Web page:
Lessor in very much the same
position as the supplier

The recently decided Lobster
Group v Heidelberg and Close Asset Finance
, deals with the
classic leasing triangle – Heidelberg sold a printing press to CAF
which leased it to Lobster – and the press turned out to be of
unsatisfactory quality.

The Court found that there was a
defect in the press which related to “image fit”. This particular
problem only emerged after the 12 month manufacturer’s warranty
period had passed. The Court found that the damage suffered by
Lobster as a result of the image fit problem was around

Section 9(2) of the Supply of Goods and
Services Act 1982 makes it an implied term of any lease that the
leased equipment is of satisfactory quality.

The lease from CAF contained the usual blanket
exclusion of that term and any other liability for defects, but
such an exclusion is subject to the Unfair Contract Terms Act 1977,
under which the liability can only be excluded so far as the term
excluding liability is reasonable.

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The judge did not consider that it was
reasonable for CAF to exclude liability for the image fit problem
(although he did say that it would be reasonable to exclude
consequential loss).

He considered that:

(1) The change in arrangements (when Lobster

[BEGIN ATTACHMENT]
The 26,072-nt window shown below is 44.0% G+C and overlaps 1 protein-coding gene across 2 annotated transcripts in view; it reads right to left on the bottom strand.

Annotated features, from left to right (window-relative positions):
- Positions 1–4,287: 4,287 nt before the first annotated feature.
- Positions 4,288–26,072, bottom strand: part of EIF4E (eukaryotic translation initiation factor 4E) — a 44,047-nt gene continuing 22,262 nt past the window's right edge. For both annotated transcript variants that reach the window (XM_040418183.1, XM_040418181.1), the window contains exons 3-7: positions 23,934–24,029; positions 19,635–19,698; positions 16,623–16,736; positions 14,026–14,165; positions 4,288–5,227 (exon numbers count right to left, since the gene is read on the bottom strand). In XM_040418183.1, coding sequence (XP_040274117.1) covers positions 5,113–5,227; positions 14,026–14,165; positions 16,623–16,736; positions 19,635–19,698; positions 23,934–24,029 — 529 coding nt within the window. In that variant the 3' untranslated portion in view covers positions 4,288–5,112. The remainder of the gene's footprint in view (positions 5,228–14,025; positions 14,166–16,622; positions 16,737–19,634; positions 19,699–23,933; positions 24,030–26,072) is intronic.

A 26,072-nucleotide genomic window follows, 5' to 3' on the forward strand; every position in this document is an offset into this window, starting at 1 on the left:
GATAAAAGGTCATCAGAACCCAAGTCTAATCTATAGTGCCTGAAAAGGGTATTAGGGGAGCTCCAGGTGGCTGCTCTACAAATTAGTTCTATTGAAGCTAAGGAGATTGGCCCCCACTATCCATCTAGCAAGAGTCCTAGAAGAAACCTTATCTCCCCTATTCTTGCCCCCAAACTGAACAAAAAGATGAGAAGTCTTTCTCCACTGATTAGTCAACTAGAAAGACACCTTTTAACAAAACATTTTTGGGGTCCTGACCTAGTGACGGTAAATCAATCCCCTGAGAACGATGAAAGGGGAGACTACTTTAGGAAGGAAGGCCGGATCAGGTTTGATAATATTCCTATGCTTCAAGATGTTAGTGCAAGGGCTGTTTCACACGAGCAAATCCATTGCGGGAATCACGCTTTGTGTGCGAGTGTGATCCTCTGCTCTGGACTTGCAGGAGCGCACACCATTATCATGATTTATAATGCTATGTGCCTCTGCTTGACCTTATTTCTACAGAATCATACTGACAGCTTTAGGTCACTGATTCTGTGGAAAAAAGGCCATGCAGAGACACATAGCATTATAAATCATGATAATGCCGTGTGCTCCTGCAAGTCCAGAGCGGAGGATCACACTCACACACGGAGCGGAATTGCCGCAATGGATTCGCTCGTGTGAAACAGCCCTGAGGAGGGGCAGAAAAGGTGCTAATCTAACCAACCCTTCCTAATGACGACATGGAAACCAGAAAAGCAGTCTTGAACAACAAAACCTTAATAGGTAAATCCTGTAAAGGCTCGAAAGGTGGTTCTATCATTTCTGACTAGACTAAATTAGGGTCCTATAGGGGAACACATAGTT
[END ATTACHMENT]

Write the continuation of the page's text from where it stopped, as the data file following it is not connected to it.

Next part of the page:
leased from CAF rather than bought from Heidelberg) meant that the
supply of the press took place under the terms of the lease and in
such circumstances, if the implied term of satisfactory quality
were excluded, Lobster would be left without the benefit of the
obligations that would otherwise be implied in a sale contract.

(2) The servicing and the warranty
arrangements which were part of the deal only made provision for
the repair and replacement of the mechanical and electrical parts
of the press, which provided only a limited remedy if the press
contained components which were not of satisfactory quality.

This seems to leave a lessor under terms such
as CAF’s in very much the same position as the supplier would have
been if it had sold the goods directly to Lobster. A total
exclusion of liability in a sale contract is always unlikely to
succeed – by contrast with limitations in relation to amounts and
classes of liability, which have been accepted in sale of goods

The courts over the years have said that a
financier must accept the liability which accompanies the form of
funding. A lender to Lobster financing the cost of the press would
never have been sued for the defects, although the lessor was.
(For further discussion and analysis, please see Watson, Farley
& Williams’ article on the case at www.wfw.com under

The author is a partner at the
firm Watson, Farley & Williams